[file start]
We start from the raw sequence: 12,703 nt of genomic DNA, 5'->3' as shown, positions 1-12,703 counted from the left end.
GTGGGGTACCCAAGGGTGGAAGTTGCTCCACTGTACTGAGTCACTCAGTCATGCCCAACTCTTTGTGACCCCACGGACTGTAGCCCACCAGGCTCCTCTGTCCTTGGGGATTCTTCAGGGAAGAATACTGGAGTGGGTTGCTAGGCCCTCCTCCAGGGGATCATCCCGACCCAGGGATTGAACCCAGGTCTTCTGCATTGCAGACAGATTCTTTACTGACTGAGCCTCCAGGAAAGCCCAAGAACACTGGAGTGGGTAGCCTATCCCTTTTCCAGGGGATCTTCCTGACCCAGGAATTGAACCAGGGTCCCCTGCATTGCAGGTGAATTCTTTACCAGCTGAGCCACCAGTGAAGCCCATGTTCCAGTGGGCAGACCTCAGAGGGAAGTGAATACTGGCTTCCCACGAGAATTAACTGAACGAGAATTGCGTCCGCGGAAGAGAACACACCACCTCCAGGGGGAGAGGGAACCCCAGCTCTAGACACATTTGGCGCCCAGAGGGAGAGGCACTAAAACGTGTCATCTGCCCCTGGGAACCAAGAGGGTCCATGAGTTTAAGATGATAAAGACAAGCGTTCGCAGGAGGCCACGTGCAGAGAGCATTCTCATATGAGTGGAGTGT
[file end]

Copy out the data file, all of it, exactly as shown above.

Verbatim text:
We start from the raw sequence: 12,703 nt of genomic DNA, 5'->3' as shown, positions 1-12,703 counted from the left end.
GTGGGGTACCCAAGGGTGGAAGTTGCTCCACTGTACTGAGTCACTCAGTCATGCCCAACTCTTTGTGACCCCACGGACTGTAGCCCACCAGGCTCCTCTGTCCTTGGGGATTCTTCAGGGAAGAATACTGGAGTGGGTTGCTAGGCCCTCCTCCAGGGGATCATCCCGACCCAGGGATTGAACCCAGGTCTTCTGCATTGCAGACAGATTCTTTACTGACTGAGCCTCCAGGAAAGCCCAAGAACACTGGAGTGGGTAGCCTATCCCTTTTCCAGGGGATCTTCCTGACCCAGGAATTGAACCAGGGTCCCCTGCATTGCAGGTGAATTCTTTACCAGCTGAGCCACCAGTGAAGCCCATGTTCCAGTGGGCAGACCTCAGAGGGAAGTGAATACTGGCTTCCCACGAGAATTAACTGAACGAGAATTGCGTCCGCGGAAGAGAACACACCACCTCCAGGGGGAGAGGGAACCCCAGCTCTAGACACATTTGGCGCCCAGAGGGAGAGGCACTAAAACGTGTCATCTGCCCCTGGGAACCAAGAGGGTCCATGAGTTTAAGATGATAAAGACAAGCGTTCGCAGGAGGCCACGTGCAGAGAGCATTCTCATATGAGTGGAGTGT